Those hoping for nail biting, teeth clenching battles should apply elsewhere - the CPU war these days is a one horse race. If reports out of Taiwan are to be believed, initial performance results from AMD's Barcelona fail to impress and we've got at least a quarter before the race can even potentially get competitive. But as we've seen lately, you don't need chart topping performance to bring excitement to the game.

By aggressively cutting prices, AMD actually made most of its product lineup below $300 competitive with equivalently priced Intel offerings. Granted that AMD won't be making a tremendous amount of money by doing this, but the end user stands to benefit, especially those with Socket-AM2 motherboards looking for faster CPUs.

Today AMD follows with yet another affordable CPU introduction; priced at $91 and $86 respectively, the Athlon X2 BE-2350 and 2300 aren't designed to take the performance crown from Intel, but rather they are decent dual core performers with a mere 45W TDP.

These two 65nm processors run at 2.1GHz and 1.9GHz, and are architecturally no different than the Athlon 64 X2s we've been reviewing for a while now. Carefully selected as chips that can run at lower operating voltages and thus lower TDPs, these two processors are designed to be a more available version of the Energy Efficient Small Form Factor X2s that were introduced last year. While they have a higher TDP than the 35W Athlon 64 X2 3800+, AMD insists that availability of these 45W parts won't be a problem. At the time of publication we couldn't confirm AMD's claims, so we'll just have to wait and see. Prior to today's introduction, the lowest TDP widely available from an X2 was 65W, so the release of 45W parts is designed to fill a gap in AMD's product lineup.

At the price points AMD is targeting with the BE-2350 and 2300, Intel doesn't really have a good competitor. While you can get older Pentium 4s for less than $100, you wouldn't really want to from a power and performance standpoint. The closest Intel has to offer is the Core 2 Duo E4300, which we've been able to find online for $113.50, thus making it the best competition we can find. Note that both of these chips are more expensive than the X2 3800+, currently priced at $83 and running at 2.0GHz. The slight premium comes from the lower yield on these chips, and resultant lower TDP.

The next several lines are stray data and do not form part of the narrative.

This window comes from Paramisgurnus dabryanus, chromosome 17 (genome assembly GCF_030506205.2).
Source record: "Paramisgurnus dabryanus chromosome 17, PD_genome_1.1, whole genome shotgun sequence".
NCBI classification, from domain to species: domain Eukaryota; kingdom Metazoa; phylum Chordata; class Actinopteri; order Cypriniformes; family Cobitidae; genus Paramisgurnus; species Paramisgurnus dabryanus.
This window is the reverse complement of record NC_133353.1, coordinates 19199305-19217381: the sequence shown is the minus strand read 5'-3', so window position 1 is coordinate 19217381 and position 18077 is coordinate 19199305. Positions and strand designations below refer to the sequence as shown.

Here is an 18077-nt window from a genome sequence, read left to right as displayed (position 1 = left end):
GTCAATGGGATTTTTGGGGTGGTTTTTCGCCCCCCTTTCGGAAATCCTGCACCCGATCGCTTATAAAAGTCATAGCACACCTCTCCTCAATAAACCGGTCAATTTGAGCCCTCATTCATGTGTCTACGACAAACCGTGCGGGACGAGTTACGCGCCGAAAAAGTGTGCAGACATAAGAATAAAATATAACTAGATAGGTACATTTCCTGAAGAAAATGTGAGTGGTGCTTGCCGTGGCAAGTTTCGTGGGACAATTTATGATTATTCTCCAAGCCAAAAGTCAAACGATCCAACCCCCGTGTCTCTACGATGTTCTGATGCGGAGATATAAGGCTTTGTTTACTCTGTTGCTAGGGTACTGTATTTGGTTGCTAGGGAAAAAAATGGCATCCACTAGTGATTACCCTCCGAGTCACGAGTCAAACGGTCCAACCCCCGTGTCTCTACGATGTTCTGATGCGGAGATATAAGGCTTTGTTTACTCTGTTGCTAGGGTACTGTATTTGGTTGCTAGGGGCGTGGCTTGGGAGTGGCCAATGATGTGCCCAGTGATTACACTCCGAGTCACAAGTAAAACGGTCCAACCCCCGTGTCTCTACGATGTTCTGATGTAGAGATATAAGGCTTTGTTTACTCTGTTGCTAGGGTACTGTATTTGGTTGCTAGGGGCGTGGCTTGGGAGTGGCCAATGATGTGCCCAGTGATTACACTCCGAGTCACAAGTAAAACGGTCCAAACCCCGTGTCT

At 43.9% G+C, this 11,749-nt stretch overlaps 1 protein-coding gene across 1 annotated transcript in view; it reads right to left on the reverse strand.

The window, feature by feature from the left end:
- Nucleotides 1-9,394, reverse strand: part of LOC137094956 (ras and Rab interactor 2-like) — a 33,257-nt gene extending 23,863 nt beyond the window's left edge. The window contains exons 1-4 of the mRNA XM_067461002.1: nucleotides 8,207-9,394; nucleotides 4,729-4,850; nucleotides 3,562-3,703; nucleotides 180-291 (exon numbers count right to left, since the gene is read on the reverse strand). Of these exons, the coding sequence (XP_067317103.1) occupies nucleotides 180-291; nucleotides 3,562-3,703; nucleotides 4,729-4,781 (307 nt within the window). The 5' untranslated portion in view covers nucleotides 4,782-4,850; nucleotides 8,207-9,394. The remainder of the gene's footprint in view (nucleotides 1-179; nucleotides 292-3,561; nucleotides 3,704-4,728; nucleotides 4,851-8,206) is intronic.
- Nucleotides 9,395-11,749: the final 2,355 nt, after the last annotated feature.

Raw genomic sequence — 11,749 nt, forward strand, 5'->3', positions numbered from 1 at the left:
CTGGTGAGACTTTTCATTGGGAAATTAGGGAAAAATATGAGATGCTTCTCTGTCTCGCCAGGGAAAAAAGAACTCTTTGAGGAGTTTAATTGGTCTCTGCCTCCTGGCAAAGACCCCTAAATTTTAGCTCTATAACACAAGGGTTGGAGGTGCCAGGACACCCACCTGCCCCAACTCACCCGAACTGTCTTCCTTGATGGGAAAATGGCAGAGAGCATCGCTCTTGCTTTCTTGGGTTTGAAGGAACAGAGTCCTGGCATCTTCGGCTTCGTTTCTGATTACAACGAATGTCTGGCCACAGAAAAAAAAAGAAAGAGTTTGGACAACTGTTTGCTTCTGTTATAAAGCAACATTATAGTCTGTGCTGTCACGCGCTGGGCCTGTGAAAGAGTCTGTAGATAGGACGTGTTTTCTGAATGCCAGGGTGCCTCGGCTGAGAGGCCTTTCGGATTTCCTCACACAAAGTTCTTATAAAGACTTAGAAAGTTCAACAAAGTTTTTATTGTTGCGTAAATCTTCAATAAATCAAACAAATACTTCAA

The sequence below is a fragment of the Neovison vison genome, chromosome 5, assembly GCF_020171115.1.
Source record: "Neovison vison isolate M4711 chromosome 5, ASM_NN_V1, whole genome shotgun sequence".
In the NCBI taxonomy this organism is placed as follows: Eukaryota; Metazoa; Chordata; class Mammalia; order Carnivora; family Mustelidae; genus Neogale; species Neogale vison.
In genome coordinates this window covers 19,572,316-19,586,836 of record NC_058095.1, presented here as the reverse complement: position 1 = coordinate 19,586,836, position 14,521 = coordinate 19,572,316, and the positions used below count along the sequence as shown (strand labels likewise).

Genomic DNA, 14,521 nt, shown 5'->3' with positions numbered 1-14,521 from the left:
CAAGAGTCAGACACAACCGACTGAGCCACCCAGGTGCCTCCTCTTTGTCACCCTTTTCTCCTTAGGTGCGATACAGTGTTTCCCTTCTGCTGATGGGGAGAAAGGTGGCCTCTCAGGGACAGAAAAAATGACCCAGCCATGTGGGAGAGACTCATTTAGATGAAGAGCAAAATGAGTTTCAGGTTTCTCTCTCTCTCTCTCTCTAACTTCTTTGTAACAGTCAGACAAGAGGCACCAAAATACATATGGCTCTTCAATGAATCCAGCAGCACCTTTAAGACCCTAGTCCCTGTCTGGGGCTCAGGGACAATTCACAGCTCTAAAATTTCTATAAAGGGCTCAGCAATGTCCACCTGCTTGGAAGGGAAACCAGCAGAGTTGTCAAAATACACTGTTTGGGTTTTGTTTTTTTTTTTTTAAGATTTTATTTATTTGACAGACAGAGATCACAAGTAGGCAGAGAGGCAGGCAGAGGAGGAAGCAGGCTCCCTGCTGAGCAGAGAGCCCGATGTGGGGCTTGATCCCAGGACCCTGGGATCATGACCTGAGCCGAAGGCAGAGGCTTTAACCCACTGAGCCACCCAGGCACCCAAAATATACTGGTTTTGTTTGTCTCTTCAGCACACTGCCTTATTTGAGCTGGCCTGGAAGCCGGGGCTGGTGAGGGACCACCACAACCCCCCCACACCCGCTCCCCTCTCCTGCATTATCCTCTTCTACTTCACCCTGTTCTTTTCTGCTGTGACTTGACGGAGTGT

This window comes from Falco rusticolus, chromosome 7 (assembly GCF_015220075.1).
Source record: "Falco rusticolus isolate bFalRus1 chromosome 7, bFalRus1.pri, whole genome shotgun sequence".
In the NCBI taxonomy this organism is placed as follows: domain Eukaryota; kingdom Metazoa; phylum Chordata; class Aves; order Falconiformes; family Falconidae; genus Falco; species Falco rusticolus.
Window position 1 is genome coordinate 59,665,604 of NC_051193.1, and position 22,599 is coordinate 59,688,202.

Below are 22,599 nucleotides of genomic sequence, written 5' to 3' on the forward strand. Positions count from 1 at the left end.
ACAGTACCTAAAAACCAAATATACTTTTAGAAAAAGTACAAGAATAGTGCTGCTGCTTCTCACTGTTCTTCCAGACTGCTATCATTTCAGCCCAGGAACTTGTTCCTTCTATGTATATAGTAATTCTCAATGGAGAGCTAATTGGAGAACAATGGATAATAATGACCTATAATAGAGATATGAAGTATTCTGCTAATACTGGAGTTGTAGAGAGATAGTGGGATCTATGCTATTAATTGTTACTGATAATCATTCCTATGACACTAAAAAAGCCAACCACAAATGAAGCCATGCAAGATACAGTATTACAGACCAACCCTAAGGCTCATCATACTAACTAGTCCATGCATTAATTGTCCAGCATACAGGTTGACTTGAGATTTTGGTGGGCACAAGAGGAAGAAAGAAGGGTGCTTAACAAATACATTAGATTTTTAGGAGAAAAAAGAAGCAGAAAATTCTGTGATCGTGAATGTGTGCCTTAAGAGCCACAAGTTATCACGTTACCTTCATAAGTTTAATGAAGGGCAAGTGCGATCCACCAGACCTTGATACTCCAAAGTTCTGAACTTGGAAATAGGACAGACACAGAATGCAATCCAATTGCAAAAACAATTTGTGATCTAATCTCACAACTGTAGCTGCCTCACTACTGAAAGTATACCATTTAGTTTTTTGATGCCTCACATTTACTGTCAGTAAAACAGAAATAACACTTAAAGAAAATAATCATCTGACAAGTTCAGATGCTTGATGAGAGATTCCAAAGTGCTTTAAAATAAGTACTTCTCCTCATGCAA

Keep in mind that Intel's closest competition is more expensive throughout the course of this review, because after AMD's latest price cuts you can truly get some powerful CPUs for less than $100.

Eeech, Model Numbers
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  • reload1992 - Wednesday, February 27, 2008 - link

    I am building my first pc. Is this a good cpu for gaming Reply
  • Nil Einne - Monday, June 11, 2007 - link

    The reviewer correctly pointed out at the beginning that AMD has remained competitive by aggresively pricing their processors. Then at the end, they correctly pointed out that for non-overclockers, the BE-2350 isn't a bad choice. But the reviewer then somewhat stupidly suggested that people wanting a quite office system should just go with the E4300 because it offers better performance. This misses several points. Firstly if you just have an office system, you're probably rarely using the extra performance so it's questionable whether it's worth it. Secondly, the reviewer didn't consider mobo price. From what I've seen equivalently speced AMD mobos tend to be a bit cheaper then Intel ones.

    More importantly perhaps, the reviwer didn't consider other Intel or AMD offerings. There are the Pentium Es as others have mentioned. But there are also the older AMD chips. The X2 4200+ EE for example if you're looking for a low power chipped. And if you're not quite so worried about power, the X2 4600+ is about the same price as the E4300 but generally performs better. For a typical office system, the processor will mostly be in CnQ mode anyway so the actual power consumption probably won't change much.

    So unfortunately, it appears the reviewer, despite agreeing at first that AMD is competitive, has then completely missed the point of why AMD is competitive. AMD may be clock for clock slower, but they've priced their processors aggresively enough that they remain competitive for non overclockers from a price/performance standpoint. This trap is something a lot of reviwers seem to fall in sadly. Rather then saying stupid things like well the Intel system is faster and only a 'little bit' more (even when you don't need the extra performance) so you should go Intel, what they should be acknowledging is that price/performance wise they're fairly competitive because you can (at the low to medium end) get a better performing AMD system for a 'little bit' more too. If editors aren't going to consider the details, they should just refrain from making frankly silly comments in the conclusion.